Posts From Category: Javascript

Window.postMessage part 2 - an example

In Part 1 of the series, I talked about the basics of Window.postMessage and showed some sample code.  This post will show some real code with a demo link.   This code purposefully has some security issues which will be addressed in the third and final post of the series.

The demo code found at is –

`<iframe src="" style="width:100%; height:50%;"></iframe>


What it does is load in an iframe that is 50% of the height of the window and 100% of the width.  It then has a form where you can specify text and when you hit submit, it sends a message to the iframe with the text that is specified in the form.

The code for is –`


It first creates registers a function(receiveMessage) to handle the “message” event and creates a div.  When a message is received it, it  appends the text to the div.

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Window.postMessage part 1 - the basics

What is Window.postMessage?

Window.postMessage is a way to safely communicate cross-origin between windows. Normally, pages are only allowed to interact with each other if they share the same origin(protocol+host+port matching). postMessage allows the a developer to get around that.


targetWindow.postMessage(message, targetOrigin, [transfer]);

The components are-

  • targetWindow – a reference to another window that you wish to send a message to. You can obtain a reference by a) the object returned by, b) the contentWindow of an iframe, and c) using the numeric index on the Window.frames object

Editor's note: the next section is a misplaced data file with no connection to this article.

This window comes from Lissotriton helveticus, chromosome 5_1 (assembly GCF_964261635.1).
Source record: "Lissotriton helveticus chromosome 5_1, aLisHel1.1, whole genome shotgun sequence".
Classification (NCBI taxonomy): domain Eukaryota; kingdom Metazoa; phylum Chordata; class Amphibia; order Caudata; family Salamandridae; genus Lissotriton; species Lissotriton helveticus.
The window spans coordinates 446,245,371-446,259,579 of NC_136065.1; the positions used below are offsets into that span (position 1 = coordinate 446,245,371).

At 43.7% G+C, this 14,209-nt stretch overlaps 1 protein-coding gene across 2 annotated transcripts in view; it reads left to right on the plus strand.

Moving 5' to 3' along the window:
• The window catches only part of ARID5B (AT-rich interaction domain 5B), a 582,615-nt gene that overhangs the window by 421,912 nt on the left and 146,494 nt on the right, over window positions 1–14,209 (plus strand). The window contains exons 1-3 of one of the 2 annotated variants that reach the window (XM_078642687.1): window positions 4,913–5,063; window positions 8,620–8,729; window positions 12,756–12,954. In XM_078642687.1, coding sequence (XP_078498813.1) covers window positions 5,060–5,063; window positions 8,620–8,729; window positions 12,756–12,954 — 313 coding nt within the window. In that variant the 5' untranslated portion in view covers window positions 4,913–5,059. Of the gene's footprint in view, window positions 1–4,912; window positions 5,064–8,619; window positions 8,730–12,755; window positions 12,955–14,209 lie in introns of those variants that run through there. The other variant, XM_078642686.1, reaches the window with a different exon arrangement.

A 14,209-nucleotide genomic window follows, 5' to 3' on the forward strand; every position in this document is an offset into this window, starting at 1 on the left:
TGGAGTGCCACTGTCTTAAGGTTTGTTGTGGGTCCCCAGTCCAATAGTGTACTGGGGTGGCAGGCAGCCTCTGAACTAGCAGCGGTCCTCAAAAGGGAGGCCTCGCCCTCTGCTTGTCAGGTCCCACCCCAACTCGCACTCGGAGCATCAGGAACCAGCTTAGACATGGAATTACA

• message – data sent to the window
  • targetOrigin – specify what the origin of targetWindow must be in order for the event to be dispatched. Either ‘*’ or the full origin. This is necessary because the origin of the window may have changed. It is advised not to specify ‘*’, otherwise you may be sending data to an unintended origin.
  • transfer (optional) – objects that are transferred with the message. After transferring, they are no longer accessible by the sender

What does it look like in practice?

The code in the target window ( would look something like this. This script lives on the default page for

window.addEventListener("message", receiveMessage, false);
function receiveMessage(event)
  var origin = event.origin || event.originalEvent.origin; // For Chrome,
  if (origin !== "")

The above code is based off of

This is what the sending code would look like (on

var wnd =";
wnd.postMessage("Test Message", "");

That’s basically what it looks like and how you use Window.postMessage to send messages cross-origin. This gets around the same origin policy which restricts how windows can interact with each based on having the same protocol, host, and port. Part 2 of the series will continue the discussion with the security implications of Window.postMessage and how using it improperly can lead to unintended security vulnerabilities in a page.

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